A Tea Addict's Journal

Aged 1990 Winter Dongding oolong

October 17, 2007 · Leave a Comment

This is one of those that actually has a claim to be something specific, instead of just “something aged”. I got this tea from Yetang on one of my visits to the Yongkang area, and I was rather impressed when I tried it there. It’s been a month already, and it’s a good time to break it out now.

It comes in a simple box

With these filled inside (within a bag, of course). The dry leaves smell a little different — it has a slight affinity to an aged puerh in smell. No wet storage, of course. Rather, it has a sort of “old” taste, if I can call it that. Something different, not the slightly plummy aged oolong smell you usually get.

You can’t really say much about an aged oolong just judging by its colour

It is slightly numbing on the tongue, with a full yet interesting flavour — again, not the sweet plummy taste you often expect from an aged oolong, but rather, a slightly puerh-ish taste comes out rather strongly. More interestingly, there’s a hint of some high floral notes that I didn’t notice when I tried this tea at the store. The floral notes I think give it away — this tea wasn’t highly roasted at all at any point, I think, but was aged in probably a reasonably sealed container for some years without further roasting. The floral note persists throughout the session. There’s also a green Taiwan oolong finish to the tea that you don’t get with the more roasted varieties. Only near the end, maybe 15 or 20 cups later, did the tea turn to a more generic aged oolong plummy taste — not that it was never there, but rather, I think it was always overshadowed by something else in the foreground.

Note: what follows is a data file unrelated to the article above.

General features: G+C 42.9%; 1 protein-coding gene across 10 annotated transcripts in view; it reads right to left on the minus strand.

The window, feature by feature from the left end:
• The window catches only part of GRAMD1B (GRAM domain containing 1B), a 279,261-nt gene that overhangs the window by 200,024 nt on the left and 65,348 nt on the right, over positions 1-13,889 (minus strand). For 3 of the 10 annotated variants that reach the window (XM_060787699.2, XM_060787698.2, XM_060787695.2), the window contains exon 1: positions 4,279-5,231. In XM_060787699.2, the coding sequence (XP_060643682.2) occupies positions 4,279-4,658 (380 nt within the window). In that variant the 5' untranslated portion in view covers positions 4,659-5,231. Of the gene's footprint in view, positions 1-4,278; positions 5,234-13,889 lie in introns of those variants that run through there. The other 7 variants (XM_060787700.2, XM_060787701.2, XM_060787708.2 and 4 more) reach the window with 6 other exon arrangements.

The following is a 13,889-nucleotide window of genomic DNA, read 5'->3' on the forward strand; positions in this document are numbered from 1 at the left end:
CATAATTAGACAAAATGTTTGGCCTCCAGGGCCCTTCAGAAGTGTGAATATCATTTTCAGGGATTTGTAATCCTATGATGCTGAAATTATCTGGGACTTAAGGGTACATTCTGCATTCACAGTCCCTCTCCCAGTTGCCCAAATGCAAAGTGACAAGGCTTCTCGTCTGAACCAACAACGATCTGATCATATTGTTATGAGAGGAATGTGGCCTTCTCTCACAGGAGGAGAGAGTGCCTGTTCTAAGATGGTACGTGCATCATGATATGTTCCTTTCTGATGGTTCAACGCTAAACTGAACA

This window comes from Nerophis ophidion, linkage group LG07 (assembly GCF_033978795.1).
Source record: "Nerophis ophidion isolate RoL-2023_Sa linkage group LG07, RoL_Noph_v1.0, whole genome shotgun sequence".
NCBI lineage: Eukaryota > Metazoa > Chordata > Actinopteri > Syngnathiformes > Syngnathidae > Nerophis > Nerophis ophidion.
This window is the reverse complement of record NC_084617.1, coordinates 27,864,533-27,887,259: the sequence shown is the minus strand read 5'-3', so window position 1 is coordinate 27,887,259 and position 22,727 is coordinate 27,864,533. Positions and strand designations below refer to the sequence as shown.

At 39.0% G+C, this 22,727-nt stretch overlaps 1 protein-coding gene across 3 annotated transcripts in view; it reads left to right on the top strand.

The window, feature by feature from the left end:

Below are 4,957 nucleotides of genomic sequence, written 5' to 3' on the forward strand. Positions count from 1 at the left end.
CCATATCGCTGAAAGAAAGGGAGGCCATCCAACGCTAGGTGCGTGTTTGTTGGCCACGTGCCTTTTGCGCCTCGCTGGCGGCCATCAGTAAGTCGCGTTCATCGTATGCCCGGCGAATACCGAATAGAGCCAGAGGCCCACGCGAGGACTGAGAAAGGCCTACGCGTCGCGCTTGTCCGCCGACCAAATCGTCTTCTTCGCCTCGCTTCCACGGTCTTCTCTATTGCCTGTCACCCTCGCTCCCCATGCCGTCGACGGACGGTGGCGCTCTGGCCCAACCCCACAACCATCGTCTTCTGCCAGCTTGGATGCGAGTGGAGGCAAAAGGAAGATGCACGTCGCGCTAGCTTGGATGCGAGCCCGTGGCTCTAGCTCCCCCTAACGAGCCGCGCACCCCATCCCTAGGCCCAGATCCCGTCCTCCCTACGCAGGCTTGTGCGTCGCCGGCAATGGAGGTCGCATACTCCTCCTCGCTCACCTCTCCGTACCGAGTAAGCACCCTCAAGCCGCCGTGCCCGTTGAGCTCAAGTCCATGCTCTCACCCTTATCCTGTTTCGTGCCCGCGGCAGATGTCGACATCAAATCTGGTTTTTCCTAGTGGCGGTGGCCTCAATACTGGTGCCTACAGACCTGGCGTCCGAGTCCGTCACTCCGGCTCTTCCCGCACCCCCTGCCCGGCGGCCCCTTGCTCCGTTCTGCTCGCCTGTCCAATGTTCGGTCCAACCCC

There’s a misconception that aged oolongs must be re-roasted every year or every few years. I know for a fact that this doens’t always happen, since I know private collectors who definitely don’t roast their teas. They just keep it in a well sealed jar and take some out every once in a while, and some of these teas are 20 years or older. As long as one is careful about storage (mostly by avoiding moisture) roasting is not really necessary. I’ve tried some of that stuff before, and they can be quite delightful.

You can see how the wet leaves are more like a dark green.

I think this tea is quite good. Not too cheap, but perhaps I should get another bag and let it age some more while I drink off this one…

Categories: Old Xanga posts
Tagged: , ,

0 responses so far ↓

  • There are no comments yet...Kick things off by filling out the form below.

Leave a Comment